Everyone living in a big city can at least picture how unbearable the situation of people captured in the photos taken by Michael Wolf must be like. In the summer months, in particular, public transport isn’t a place to feel very good. In cities with an extremely high population density it won’t ever be. As someone living in a city with an excellent public transportation network where masses of passengers, apart from some exceptions, are rather limited, I almost get dizzy when looking at the photos from Tokyo. Perched in, their faces pressed at the glass windows and pushed to their limits is how I’d describe the looks of these persons. Feeling something like that is what I can’t and don’t even want to imagine and certainly not experience on an everyday basis, every morning and every evening.
I hardly know anybody who wasn’t enthusiastically looking for Walter as a kid. Children (and adults like me ;)) all over the world are fans of the red- and white-striped, dressed up character with the typical bobble cap and the black glasses.
Staring for several minutes at one and the same image and still discovering something new in it – no doubt that hidden object images have a particular fascination for many people.
“I hate when I don’t have enough time to take photographs or when I don’t feel inspired. Sometimes I feel disappointed with myself when I realize I could do much better.”
This is a statement by the only 18-year-old girl Luisa Azevedo, who currently studies art in Lisbon and practices her greatest hobbies, photography and image editing.
Actually the 18-year-old comes from a small town in Portugal called Covilha, located near the highest mountain of the country. Most of her pictures were taken in that little town and their surroundings.
“To me, photography is a escape from reality, where I can develop my creative way of seeing the world.”
At the age of 17, Luisa discovered photography at High School by using the internet platform Instagram and today she considers it to be a challenge for herself and a passion. Currently her account has more than 60,000 active followers – and the number is growing.
What makes a good portrait picture? To me portrait photography is difficult and exciting at the same time. Difficult because your own work to a high degree depends on another person and the harmony between the photographer and the person portrayed has a great impact. Even if you master your technique perfectly and have the best equipment, you won’t be very successful when there’s not much chemistry between the photography and the model.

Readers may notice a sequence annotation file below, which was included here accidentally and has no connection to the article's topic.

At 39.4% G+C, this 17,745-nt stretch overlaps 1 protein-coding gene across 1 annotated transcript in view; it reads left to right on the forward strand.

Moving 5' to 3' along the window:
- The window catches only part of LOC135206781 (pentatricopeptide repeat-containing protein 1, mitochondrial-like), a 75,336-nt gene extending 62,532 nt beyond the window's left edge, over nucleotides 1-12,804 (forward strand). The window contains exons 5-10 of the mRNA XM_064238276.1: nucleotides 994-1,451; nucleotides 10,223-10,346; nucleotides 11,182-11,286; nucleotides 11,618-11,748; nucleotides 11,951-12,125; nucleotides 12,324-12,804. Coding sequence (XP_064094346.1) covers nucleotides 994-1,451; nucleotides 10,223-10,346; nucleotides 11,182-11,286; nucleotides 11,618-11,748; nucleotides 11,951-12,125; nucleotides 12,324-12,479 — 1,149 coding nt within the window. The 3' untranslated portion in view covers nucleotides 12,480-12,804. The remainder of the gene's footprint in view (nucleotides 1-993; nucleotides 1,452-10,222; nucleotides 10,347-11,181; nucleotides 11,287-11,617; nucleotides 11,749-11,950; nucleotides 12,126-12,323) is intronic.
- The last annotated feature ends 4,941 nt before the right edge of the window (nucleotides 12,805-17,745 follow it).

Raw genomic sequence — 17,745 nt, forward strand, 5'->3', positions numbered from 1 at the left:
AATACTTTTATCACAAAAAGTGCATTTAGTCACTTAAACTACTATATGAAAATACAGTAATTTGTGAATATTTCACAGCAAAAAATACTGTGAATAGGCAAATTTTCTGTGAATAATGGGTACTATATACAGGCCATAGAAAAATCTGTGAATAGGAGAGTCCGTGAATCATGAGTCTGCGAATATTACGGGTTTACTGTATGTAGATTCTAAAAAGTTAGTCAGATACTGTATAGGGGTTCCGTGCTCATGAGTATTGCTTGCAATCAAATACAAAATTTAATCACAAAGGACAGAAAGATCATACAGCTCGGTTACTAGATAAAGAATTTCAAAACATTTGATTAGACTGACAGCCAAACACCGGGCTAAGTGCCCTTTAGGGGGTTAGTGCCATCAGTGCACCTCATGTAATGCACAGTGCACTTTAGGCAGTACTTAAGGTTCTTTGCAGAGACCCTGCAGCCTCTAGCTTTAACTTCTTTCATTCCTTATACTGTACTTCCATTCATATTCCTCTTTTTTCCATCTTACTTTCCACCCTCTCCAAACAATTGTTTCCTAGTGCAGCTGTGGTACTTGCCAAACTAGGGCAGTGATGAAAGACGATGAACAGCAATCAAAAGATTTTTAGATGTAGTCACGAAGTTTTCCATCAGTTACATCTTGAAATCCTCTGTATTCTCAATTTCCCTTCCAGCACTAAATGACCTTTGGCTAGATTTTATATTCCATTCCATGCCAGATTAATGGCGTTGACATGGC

It’s exciting for the same reasons! 😉 But beyond that, I’m fascinated by how the atmosphere during the shooting and the state of the model can have an impact on the final result, by how many different facets a model has and by how personal a portrait shooting can actually be.
It was these photos – soft blue tones, ice and water, the Arctic – about which I’ve recently happened to come across again. Photographs taken by a New Yorkan photographer and environmental activist called Diane Tuft . Since 1998 she’s been reporting on the beauty and fragility of our planet and environment with her camera. Before that she’d rather been focusing on multimedia.
32 nature photographers for 365 days a year. That’s the concept of the Nature Photo Blog and I’m most likely one of its biggest fans. It’s almost become a ritual by now: Every morning when I start my laptop or switch on my smartphone, the first thing I do is to take a look at the Nature Photo Blog or on the Facebook page of the photographers’ community.
Wonderful nature photos from 32 different perspectives, taken in 32 different ways and corners of the world, that’s exactly what I like. The best thing for me is that this often inspires me for completely new ideas and opportunities about how I can approach a subject and how similar subjects can differ from each other in the end.
There isn’t any lack of internet websites dealing with photography equipment or contemporary photography. Finding good photography websites focusing on art photography is a bit more difficult. So far, the webpage American Suburb X has proven to be a good focal point where you can find articles and interviews worth reading, interesting information and fantastic images by almost three-hundred known art photographers. However, this page in a certain way tends to overemphasize street and documentary photography and is somewhat incomplete, at least when it comes to European photographers. Thus, for instance, you’ll be looking in vain for Henri Cartier-Bresson, an icon of street photography.
The Red List now is another website that seriously focuses on art photography and other forms of visual arts. I was happy to discover a small part of Henri Cartier-Bresson’s portfolio immediately, which is always a good sign. 😉 Of course, you can also find other legendary photographers like Ansel Adams or Robert Frank, just to name a few. The list comes with images and is much better configured than the one on ASX where you first need to click on the button to check if you’ve found the right photographer. 🙂 Continue reading →